Submarines: And Then There Were Two...


December 17, 2010: The second of Russia's new Borei class SSBN (ballistic missile nuclear subs, or "boomers"), the Alexander Nevsky, is completed and at dockside undergoing a year of testing and tweaking before it can begin its sea trials. The first Borei is already in the service, and two others are under construction.

Russia is in a hurry to get more Boreis into action. Only eight of the twelve existing Russian Delta IV SSBNs are available for service. Russia originally wanted to have about a dozen of the new Borei class boats, to replace the current Delta IV class SSBNs. The Delta IVs are getting old, and have only about a decade of useful service left. Currently, it appears that the navy will only get eight Boreis. These new boats are expensive, with the announced cost being $750 million each. That's actually cheap by American standards, but apparently does not include development costs, since navy officials said the first and second boats cost the same. Total costs are probably two or three times that.

The first Borei, the Yuri Dolgoruky, was launched two years ago, but commissioning was delayed because of problems with the safety systems, welds on the hull, and the nuclear power plant. These were all attended to, and the Dolgoruky is now being used to help complete tests of the new Bulava missile it is to carry. The construction of the Yuri Dolgoruky began thirteen years ago, but money shortages, and technical issues, slowed progress. The Bulava missile has had a troubled development, and is several years late. But recent tests have been successful and the SLBM (Sea Launched Ballistic Missile) is expected to enter service next year.

The first of three new Borei Class boats will be based in the Pacific. During the Cold War, most of Russia's SSBNs were based in the north, at several bases east of the Norwegian border, and facing the Arctic ocean. But now Russia is spending over $350 million to expand and improve its submarine base on Kamchatka island. This will enable its new SSBNs to threaten China, as well as the United States.

This is the first new Russian boomer to enter service in 19 years, and the first new Russian sub design since the end of the Cold War. The third ship in the class, the Vladimir Monomakh, began two years ago, and is expected to be completed within 3-4 years.

The Boreis are closer in design to the Delta IVs, than to the more recent, and much larger, Typhoon boats. The Boreis are 180 meters (558 feet) long and 14.2 meters (44 feet) wide. Surface displacement is 15,000 tons, and twelve Bulava SLBMs (Sea Launched Ballistic Missile) are carried. Work on the Yuri Dolgoruky was delayed for several years because the ballistic missile originally designed for it did not work out. To deal with this, a successful land based missile, the Topol-M, was quickly modified for submarine use. The resulting Bulava was a larger missile, cutting the Boreis capacity from twenty to twelve missiles. The boat also has four torpedo tubes, and twelve torpedoes or torpedo tube launched missiles. The Borei also sports a huge sonar dome in the bow.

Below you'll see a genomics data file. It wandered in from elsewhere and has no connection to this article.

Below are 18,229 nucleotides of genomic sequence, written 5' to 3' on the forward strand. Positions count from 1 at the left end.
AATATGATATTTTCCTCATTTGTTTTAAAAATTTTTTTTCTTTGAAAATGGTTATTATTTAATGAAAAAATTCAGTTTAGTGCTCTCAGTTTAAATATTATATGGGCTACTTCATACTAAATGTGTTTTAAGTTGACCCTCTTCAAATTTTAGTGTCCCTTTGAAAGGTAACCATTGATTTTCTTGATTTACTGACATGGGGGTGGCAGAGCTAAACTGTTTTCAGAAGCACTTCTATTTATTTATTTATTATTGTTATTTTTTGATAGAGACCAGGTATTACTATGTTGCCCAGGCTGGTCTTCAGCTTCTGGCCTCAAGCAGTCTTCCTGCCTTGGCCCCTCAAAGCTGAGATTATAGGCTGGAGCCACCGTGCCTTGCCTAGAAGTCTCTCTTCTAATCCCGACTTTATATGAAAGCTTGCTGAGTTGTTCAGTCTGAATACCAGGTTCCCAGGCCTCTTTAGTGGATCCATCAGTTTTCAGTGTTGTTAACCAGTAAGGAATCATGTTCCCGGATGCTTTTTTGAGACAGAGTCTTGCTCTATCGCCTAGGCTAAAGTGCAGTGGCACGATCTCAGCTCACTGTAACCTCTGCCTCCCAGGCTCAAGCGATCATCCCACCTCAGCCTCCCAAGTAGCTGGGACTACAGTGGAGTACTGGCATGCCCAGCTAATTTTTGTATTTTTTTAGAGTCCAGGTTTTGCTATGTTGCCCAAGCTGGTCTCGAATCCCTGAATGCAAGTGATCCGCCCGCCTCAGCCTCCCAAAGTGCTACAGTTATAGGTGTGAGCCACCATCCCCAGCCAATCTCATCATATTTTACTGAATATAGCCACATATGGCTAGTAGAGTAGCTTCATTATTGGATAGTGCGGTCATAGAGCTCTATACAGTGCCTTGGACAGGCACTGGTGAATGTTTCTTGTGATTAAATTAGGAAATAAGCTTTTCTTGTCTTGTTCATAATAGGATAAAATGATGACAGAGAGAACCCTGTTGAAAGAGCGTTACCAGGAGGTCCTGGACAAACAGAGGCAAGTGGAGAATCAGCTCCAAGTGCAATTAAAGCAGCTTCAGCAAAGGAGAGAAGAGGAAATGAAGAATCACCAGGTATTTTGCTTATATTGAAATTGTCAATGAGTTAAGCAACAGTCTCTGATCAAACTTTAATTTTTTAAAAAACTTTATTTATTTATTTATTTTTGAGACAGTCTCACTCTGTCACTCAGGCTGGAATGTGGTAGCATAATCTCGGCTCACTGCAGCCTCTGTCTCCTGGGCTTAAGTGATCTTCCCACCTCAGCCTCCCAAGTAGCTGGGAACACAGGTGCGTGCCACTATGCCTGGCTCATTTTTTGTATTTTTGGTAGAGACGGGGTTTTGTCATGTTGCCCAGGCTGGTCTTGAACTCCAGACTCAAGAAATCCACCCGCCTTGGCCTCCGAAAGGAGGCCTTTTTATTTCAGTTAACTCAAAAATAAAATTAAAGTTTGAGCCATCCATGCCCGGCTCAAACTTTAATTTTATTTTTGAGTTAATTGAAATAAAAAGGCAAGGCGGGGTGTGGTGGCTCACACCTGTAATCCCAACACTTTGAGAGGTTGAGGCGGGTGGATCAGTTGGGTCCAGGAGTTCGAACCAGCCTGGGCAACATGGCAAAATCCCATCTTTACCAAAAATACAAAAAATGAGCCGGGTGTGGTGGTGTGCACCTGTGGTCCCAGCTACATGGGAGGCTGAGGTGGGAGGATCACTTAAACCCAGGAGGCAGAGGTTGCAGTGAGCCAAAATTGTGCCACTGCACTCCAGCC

The Boreis have a crew of 107, with half of them being officers (a common Russian practice when it comes to high tech ships like nuclear subs). Each of these boats were expected to cost at least two billion dollars overall (as opposed to the $750 million claimed by the navy). This high cost, by Russian standards, is partly because many factories that supplied parts for Russian subs were in parts of the Soviet Union that are not now within the borders of present day Russia. So new factories had to be built. All components of the Boreis, and their missiles, will be built in Russia. All eight of these boats probably won't be completed for at least a decade. That could cause problems, because the Delta IV SSBNs may not last that long.

The Delta IVs are getting old, and have only about a decade of useful service left. Earlier this year, Russia changed its mind about retiring its Akula ("Typhoon" in the West) SSBNs. Six of these 24,000 ton "boomers"  were built in the 1980s, and three have already been scrapped. The others were to be retired because they were so expensive to operate. These boats were the largest submarines ever built and each carried twenty of the huge (16 meters long and 2.4 meters in diameter, 90 ton) R-39 SLBNs. These missiles have all been retired from service. One of the Akulas had some of its missile silos converted to test fire the new Bulava SLBM (Sea Launched Ballistic Missile), to be used on the new Borei SSBNs. The other two Akulas were put in reserve, but now they will be returned to active service, with their silos converted to fire the smaller (12.1 meters long and two meters in diameter) Bulava SLBM. The Akulas will remain in service at least until 2019, and be replaced by newly built Boreis.




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